Andrey currently works at EyeOn, a Helmond-based specialised supply-chain consulting firm where he is problem-solving for clients across metal, plastics and oil & gas industries. “The working environment here is perfect, compared to any other country I have worked in,” he says. “Co-workers are very open minded and I do not feel alienated at all. In fact, I felt welcome very early on and it is much easier to be understood even if you just spoke English/”

Describing his job-search experiences in Germany, Andrey says, “Finding a job that matched my experience was challenging. Employers tend to discount any experience outside Europe. Moreover, I was told that the time spent doing my masters degree may have made my work experience more ‘blunt’! The companies insisted on treating me as a fresher and not someone with experience. It became very important for me to keep my head held high through all this and be confident”.

My wife had studied in the Netherlands and was keen to take up a role she had been offered. To support her, I decided to move again, though I knew it would be harder for me. Unlike her, I knew nobody here.

I am thankful for my managers in Germany and the Netherlands. They taught me how to build trustful communication despite cultural differences, and gain respect, even though you are younger and a foreigner.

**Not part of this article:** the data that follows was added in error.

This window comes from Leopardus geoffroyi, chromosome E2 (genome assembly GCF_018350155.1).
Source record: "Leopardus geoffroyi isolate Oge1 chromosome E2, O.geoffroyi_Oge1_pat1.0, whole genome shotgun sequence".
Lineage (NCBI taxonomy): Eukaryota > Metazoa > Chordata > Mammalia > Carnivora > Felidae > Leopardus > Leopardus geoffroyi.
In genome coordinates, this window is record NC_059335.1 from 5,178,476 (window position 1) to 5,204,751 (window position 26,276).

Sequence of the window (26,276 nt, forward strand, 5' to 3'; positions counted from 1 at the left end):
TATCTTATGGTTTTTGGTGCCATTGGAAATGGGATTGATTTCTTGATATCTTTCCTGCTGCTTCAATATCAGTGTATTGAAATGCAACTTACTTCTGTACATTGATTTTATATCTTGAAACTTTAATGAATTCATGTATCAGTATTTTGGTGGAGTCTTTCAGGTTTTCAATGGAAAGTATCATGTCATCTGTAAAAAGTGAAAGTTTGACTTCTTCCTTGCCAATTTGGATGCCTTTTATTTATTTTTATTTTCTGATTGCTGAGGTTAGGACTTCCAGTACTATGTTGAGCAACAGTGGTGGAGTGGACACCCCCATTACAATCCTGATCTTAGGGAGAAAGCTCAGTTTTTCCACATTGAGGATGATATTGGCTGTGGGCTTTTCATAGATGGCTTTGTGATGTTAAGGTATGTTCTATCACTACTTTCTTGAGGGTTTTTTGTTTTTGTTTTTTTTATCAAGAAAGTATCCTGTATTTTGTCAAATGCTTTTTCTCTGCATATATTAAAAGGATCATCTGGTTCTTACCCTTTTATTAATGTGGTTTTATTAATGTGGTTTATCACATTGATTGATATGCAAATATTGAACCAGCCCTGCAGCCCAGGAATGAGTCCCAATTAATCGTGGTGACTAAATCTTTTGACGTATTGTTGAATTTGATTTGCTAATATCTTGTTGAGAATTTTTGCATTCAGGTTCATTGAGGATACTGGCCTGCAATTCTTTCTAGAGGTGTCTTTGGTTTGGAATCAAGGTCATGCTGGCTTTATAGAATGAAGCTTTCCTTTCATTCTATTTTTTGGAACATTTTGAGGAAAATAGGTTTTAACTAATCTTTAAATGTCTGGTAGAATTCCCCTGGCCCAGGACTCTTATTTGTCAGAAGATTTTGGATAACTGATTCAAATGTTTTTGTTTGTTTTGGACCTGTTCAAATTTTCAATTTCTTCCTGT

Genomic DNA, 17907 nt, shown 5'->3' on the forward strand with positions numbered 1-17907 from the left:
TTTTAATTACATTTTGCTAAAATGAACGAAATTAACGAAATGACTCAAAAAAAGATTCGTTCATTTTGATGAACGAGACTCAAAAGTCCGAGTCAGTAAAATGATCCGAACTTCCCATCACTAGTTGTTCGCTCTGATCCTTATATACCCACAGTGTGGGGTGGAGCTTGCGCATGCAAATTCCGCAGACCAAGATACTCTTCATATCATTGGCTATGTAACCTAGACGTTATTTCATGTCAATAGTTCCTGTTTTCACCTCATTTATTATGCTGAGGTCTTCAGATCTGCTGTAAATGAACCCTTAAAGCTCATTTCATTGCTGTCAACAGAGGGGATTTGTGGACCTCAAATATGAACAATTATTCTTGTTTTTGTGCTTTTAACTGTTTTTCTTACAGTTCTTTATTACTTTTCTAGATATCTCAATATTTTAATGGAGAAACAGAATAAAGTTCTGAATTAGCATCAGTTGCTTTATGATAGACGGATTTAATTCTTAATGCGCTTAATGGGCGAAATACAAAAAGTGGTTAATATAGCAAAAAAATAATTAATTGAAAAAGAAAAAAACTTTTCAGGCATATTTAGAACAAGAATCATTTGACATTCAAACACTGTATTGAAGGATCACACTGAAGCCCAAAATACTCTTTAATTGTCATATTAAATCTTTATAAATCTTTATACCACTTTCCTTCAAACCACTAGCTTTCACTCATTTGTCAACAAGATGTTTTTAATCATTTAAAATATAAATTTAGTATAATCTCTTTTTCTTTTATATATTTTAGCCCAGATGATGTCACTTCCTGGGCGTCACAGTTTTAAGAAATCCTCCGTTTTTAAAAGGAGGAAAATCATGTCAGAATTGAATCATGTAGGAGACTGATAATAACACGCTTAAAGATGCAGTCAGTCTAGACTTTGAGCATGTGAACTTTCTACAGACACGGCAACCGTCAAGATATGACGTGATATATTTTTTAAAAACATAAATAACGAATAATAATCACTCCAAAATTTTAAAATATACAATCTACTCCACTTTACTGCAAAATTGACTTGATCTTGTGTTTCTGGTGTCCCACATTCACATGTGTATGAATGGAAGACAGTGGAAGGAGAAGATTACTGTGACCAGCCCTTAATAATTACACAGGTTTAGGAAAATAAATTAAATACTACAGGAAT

Andrey Averyanov

Andrey worked at two organisations in Germany. First, a short stint at Esprit and over two years at C&A, providing him an exposure to the fashion retail industry as well. “I worked with people much older than me. The German work culture taught me a lot about respect and trust.”

Just as things were getting comfortable in Germany, Andrey had another moving decision to make. “My wife had studied in the Netherlands and was keen to take up a role she had been offered. To support her, I decided to move again, though I knew it would be harder for me. Unlike her, I knew nobody here.” Moving to the Netherlands just before the lockdown did not make things easier. However, Andrey’s German experience had primed him for the job hunt.